Fines from housing violations (and I don't know how much is actually collected) could be returned to the community to help with inspections and repairing and awareness programs, etc.

Another change in the present law could also make money from red-light cameras available to help make streets safer for pedestrians, bike, car and motor bike riders.

What do you think?

Cary, NC gets into Fertilizer

The Town of Cary has invested several million dollars in afertilizer
plant to process the town's sewage sludge into small pellets that they hope to eventually sell to a fertilizer blending company. Town officials call the plant a "biosolids dryer". They say that it will reduce the cost of disposing of sewage sludge, and maybe make a profit in a few years.
The pellets smell like wet moss. (that is what the article in the Raleigh N&O tells me, I haven't smelled any myself.)
Sounds like a good idea for the town.

What do you think?
I spent this morning in a workshop sponsored by the Greensboro Housing Coaliton.
The focus was on safe, affordable housing in Greensboro. There were charts and maps about how many building code violations were in certain parts of the city and large and small group discussions about what to do to improve some of the housing problems we have here.
This whole effort made me start to ask some questions about housing and neighborhoods. I wonder why some neighborhoods stay nice while others rapidly or slowly become undesirable areas. Why some neighborhood property values increase at a good rate and others don't.
I drove through several areas in different parts of Greensboro. What is the reason that houses of about the same size, style and age become so different over the years?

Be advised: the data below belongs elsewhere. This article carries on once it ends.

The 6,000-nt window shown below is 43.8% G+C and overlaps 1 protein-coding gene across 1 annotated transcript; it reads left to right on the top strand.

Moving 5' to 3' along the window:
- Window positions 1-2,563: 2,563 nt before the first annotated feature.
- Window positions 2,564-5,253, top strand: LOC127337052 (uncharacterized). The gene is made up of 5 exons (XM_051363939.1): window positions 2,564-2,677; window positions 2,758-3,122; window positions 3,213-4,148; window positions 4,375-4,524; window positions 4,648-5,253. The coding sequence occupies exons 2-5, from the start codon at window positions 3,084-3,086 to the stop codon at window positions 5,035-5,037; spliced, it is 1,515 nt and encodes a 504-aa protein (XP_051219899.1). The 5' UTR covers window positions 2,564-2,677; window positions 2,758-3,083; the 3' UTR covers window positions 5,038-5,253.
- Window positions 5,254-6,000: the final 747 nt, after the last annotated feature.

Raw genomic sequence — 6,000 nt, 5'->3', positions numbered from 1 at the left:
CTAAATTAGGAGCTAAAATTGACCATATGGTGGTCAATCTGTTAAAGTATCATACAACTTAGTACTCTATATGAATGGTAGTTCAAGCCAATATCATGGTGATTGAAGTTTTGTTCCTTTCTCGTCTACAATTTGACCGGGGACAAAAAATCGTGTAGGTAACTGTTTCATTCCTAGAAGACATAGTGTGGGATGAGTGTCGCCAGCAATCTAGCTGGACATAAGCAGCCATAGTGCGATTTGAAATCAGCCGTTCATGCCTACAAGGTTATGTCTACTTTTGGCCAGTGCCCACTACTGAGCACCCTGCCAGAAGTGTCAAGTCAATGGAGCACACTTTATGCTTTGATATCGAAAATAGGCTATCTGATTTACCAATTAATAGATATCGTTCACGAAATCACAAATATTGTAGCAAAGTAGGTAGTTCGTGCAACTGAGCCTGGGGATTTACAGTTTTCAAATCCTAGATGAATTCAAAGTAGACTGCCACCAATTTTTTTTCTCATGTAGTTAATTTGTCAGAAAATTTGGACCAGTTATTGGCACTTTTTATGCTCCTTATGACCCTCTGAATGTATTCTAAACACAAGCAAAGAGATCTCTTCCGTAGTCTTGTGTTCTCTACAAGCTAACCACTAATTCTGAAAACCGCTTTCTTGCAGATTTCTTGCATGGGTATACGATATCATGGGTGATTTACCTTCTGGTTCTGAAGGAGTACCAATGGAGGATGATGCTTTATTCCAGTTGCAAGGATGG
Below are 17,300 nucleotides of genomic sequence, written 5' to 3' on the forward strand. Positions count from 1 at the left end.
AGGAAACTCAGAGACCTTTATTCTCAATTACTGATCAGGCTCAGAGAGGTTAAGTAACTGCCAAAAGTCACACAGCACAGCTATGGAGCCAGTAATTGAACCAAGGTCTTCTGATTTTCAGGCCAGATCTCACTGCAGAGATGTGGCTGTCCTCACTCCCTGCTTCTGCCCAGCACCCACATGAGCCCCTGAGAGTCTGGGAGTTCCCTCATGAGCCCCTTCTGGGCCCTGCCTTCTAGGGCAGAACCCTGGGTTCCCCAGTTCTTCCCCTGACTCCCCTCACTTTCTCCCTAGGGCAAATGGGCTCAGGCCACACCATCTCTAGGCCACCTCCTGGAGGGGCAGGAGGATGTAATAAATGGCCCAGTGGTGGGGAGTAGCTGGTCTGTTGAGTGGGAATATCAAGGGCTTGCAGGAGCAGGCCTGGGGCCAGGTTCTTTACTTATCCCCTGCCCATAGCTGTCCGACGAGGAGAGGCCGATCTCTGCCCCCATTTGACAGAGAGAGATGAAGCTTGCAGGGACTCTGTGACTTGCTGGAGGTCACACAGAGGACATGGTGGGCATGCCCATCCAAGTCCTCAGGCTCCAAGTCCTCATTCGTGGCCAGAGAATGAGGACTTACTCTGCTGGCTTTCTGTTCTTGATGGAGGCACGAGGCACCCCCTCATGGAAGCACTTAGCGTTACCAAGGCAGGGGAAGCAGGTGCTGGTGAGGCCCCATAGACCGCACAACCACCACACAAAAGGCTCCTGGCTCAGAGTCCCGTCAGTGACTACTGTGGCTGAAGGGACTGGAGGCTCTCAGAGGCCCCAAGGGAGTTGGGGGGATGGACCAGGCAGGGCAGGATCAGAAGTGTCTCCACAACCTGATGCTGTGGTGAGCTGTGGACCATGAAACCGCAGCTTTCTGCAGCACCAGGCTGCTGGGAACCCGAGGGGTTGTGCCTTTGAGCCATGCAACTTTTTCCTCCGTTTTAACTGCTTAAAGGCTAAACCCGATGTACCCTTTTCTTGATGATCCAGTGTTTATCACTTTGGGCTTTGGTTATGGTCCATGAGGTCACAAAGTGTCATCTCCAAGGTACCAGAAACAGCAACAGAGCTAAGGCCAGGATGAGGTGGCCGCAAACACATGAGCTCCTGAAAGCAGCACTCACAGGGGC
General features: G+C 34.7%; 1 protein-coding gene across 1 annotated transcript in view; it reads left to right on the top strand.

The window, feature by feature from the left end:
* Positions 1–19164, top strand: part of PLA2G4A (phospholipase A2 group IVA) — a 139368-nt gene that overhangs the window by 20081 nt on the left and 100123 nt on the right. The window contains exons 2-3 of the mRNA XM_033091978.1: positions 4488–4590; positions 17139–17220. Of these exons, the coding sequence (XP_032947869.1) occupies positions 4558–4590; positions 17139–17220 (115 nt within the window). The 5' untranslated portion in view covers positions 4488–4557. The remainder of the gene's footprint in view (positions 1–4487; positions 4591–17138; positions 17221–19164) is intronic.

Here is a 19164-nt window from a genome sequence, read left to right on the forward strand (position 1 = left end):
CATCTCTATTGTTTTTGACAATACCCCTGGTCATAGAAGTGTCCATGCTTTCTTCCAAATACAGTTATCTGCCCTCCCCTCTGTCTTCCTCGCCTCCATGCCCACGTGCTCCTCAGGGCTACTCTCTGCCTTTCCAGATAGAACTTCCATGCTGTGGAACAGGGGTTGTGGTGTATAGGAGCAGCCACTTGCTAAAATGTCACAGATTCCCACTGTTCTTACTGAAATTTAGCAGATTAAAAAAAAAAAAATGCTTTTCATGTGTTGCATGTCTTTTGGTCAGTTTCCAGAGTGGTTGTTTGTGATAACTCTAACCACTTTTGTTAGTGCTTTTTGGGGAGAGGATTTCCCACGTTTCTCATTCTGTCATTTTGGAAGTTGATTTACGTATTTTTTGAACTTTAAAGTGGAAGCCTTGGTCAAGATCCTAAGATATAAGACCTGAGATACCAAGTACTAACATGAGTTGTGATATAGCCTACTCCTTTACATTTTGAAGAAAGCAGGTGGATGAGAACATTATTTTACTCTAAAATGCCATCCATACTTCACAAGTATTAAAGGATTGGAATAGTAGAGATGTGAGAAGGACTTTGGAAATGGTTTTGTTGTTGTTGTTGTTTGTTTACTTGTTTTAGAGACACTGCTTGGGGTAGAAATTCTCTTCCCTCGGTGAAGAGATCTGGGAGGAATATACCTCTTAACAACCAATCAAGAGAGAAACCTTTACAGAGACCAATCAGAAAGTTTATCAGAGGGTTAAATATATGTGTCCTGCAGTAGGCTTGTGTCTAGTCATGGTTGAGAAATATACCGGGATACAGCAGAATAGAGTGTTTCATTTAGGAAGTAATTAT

If we could figure out what helps people take pride in where they live and in the property they own or rent, maybe we could figure out what the community as a whole should do to help everyone in Greensboro feel proud that they live in a safe, healthy place and work to keep it that way.
Oh, well, dream on diane.

RE: It could only happen.....

I have lived in Greensboro for over 30 years, and I can't remember when the city sewer system and the city storm drains were adequate. I have witnessed the Lake Daniel area and the Latham Park area have regular sewage overflow and stormwater flooding as well as other areas of the city. Bad zoning decisions and development in some areas has made the problem worse. I remember when several apartment complexes flooded several times recently.
The City of Greensboro has been improving some of the many miles of sewers here. But, only under a mandate from the State of NC.

As far as not hearing much about the problem, I have mentioned the poor maintenance of city property in each of my 3 runs for a seat on Greensboro City Council. Our public transportation system is another disgrace that is finally getting some attention. I have been to so many meetings and talked to so many people about the bus system here that I can't even remember. (I'll blog more on that later.)
On several occasions I have talked to city council representatives about the sewer problem. During a radio broadcast several years ago I asked 2 members of the city council why the city could not find money to repair and maintain the sewer system. I even inquired about why some money from the general fund could not be transferred each year to go to repairing and maintaining the system. I was told that money was kept for emergencies.
This is not a new problem. It is just one of the many important things that our city council has failed to address while they spend endless hours on discussion about replacing carpet at the coliseum and putting unnecessary medians in the middle of streets and buying property for the ACC., and giving grants to non-accountable "non-profit groups", and a hundred other non-essential ways to spend taxpayer's money.